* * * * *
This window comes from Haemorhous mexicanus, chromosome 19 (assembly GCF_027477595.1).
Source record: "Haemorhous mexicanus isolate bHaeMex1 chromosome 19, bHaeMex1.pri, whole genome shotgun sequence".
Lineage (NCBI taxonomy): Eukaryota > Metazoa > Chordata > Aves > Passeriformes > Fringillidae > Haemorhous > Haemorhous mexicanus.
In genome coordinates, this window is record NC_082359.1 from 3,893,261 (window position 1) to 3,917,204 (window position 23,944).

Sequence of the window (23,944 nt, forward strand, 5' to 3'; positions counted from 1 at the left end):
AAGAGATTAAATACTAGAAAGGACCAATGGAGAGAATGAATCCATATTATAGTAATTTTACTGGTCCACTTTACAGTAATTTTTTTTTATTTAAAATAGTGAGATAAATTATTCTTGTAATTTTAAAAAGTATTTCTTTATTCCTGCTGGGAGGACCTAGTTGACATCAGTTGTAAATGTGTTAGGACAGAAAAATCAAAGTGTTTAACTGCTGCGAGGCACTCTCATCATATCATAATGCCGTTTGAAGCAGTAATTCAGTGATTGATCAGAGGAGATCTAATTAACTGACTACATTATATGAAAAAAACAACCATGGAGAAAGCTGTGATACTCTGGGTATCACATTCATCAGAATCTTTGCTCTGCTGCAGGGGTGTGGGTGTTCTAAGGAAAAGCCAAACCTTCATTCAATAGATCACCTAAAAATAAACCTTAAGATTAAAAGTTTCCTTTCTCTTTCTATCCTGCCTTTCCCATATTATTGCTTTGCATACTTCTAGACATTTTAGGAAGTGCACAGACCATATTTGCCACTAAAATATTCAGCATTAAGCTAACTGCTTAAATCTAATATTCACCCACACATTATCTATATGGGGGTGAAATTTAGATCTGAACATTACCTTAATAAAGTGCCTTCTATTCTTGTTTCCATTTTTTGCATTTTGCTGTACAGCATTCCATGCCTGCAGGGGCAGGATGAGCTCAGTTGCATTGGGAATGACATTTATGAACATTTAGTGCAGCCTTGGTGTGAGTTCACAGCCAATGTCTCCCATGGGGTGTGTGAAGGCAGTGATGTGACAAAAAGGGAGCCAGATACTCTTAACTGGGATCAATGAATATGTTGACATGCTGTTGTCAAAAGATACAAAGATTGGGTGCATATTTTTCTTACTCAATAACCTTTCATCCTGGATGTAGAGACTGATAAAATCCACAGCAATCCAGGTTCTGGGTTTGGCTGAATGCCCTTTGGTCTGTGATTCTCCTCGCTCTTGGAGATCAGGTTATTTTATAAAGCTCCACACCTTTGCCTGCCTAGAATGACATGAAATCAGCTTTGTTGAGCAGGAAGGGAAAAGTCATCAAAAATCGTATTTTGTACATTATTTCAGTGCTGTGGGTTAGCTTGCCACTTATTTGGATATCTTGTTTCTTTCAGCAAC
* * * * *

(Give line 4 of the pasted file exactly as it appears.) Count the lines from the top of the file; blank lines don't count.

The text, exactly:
In genome coordinates, this window is record NC_082359.1 from 3,893,261 (window position 1) to 3,917,204 (window position 23,944).